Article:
WHITLEY COUNTY — Dialogue surrounding addiction has become more commonplace in today’s society. Communities are recognizing the impact that opioid addictions are having on the health and safety of their citizens and realize that action must be taken.

But awareness is only half the battle. Recognizing that action needs to be done, United Way Whitley County is mapping out the next strategic steps through the United Against Opioid Abuse project.

The project is being headed up by Columbia City native and AmeriCorps member Carlee LaRue. The one-year position will see LaRue going past the state and county reported statistics. Through community dialogue, LaRue and United Way hope to determine how exactly the Whitley County community is dealing with its addiction problem.

“People are aware of it, but there’s not a lot of research done on this yet,” LaRue said. “The main goal is to gather the data in Whitley County specifically, but also hosting some community meetings as well to see what the community feels are the biggest issues and capture their voices as citizens and maybe stakeholders.”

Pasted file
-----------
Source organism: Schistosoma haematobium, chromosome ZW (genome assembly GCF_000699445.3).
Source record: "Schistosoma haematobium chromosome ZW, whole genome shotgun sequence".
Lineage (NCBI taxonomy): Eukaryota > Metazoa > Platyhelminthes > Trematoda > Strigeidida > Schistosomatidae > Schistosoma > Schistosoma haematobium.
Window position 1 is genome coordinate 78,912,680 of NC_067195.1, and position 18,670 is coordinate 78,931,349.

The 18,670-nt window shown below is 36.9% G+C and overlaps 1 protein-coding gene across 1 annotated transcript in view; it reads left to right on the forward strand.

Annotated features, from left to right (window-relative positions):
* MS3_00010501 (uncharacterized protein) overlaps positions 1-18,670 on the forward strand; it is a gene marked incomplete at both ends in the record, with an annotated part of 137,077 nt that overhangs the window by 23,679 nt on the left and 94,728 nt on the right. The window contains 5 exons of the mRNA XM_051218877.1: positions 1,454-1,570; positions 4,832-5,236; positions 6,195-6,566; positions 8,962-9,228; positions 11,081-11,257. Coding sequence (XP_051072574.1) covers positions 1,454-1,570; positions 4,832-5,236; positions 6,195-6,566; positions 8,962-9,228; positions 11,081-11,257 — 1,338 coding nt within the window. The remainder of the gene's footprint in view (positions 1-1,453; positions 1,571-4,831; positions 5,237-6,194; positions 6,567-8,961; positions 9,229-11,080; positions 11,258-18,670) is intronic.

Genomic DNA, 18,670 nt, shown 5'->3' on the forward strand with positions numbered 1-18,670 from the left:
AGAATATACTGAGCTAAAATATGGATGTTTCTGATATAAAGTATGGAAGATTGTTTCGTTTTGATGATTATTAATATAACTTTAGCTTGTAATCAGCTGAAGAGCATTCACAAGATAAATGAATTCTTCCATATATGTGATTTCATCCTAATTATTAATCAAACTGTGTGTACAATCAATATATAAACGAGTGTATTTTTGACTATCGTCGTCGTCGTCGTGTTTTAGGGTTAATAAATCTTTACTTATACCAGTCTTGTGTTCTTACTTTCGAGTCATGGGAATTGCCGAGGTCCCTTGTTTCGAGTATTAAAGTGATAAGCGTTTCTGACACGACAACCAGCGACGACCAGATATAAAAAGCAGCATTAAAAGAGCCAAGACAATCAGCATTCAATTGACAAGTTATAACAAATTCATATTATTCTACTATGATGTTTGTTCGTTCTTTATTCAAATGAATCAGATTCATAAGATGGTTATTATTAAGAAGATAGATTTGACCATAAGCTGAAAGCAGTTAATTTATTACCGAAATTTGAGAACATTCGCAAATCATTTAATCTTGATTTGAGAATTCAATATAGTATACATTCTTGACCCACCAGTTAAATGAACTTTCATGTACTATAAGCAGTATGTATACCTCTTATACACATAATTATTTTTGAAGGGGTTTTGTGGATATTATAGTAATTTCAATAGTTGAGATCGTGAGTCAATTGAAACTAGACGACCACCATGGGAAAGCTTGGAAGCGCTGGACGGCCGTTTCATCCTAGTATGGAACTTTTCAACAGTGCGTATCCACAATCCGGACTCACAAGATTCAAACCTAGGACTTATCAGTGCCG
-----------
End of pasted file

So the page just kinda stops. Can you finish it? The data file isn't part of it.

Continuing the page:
In addition to knowing more about how Whitley County fits into the opioid discussion, LaRue would like to see more of this knowledge find its way into school curriculums through programs like the “Say It Straight” assertive communication program.

“This opioid crisis is so new and its really complex to understand,” LaRue said. “One of the things I want to get my hands on is prevention in our youth and (providing) them some evidence-based training.”

The project’s mission also intends to educate the community at large about addiction. Even simple tips, such as teaching people how to properly secure their medications, could make a difference, LaRue said.

Above all, LaRue wants to reinforce the idea that squaring up against this opioid epidemic requires everyone to play their part. In that same thread, United Way wants to send a message to those currently struggling with addiction that they don’t have to face it alone, and that there are resources readily available to them.

“One of my goals is to get agencies talking and working together, and getting the community involved,” LaRue said. “I am in a position dedicated for this epidemic, but it’s not enough for the whole county.”

The prospect of progress is an uplifting one, but LaRue made it clear that this epidemic will not suddenly disappear thanks to a few classes and community meetings. It will require a concerted, long-term effort on the part of everyone in Whitley County.

“I’m hoping there’s some sustainability, that maybe someone in their position comes out for this or that there are people in another agency that want to take it on,” LaRue said. “This epidemic is not going to end next year.”